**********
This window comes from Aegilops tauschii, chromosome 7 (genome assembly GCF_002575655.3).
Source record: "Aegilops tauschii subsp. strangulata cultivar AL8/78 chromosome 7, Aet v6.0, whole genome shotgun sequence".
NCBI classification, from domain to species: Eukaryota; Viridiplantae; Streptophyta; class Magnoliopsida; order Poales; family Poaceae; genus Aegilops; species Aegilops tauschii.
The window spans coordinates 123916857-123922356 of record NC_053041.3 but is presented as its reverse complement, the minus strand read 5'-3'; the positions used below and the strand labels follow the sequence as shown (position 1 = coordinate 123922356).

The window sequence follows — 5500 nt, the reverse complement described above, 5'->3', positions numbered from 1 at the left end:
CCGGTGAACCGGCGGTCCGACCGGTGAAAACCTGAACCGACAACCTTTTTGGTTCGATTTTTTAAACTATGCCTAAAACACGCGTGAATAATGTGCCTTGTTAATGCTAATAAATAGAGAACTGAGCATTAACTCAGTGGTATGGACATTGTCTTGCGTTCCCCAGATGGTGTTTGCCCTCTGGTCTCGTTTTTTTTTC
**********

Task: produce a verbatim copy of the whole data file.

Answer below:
This window comes from Aegilops tauschii, chromosome 7 (genome assembly GCF_002575655.3).
Source record: "Aegilops tauschii subsp. strangulata cultivar AL8/78 chromosome 7, Aet v6.0, whole genome shotgun sequence".
NCBI classification, from domain to species: Eukaryota; Viridiplantae; Streptophyta; class Magnoliopsida; order Poales; family Poaceae; genus Aegilops; species Aegilops tauschii.
The window spans coordinates 123916857-123922356 of record NC_053041.3 but is presented as its reverse complement, the minus strand read 5'-3'; the positions used below and the strand labels follow the sequence as shown (position 1 = coordinate 123922356).

The window sequence follows — 5500 nt, the reverse complement described above, 5'->3', positions numbered from 1 at the left end:
CCGGTGAACCGGCGGTCCGACCGGTGAAAACCTGAACCGACAACCTTTTTGGTTCGATTTTTTAAACTATGCCTAAAACACGCGTGAATAATGTGCCTTGTTAATGCTAATAAATAGAGAACTGAGCATTAACTCAGTGGTATGGACATTGTCTTGCGTTCCCCAGATGGTGTTTGCCCTCTGGTCTCGTTTTTTTTTC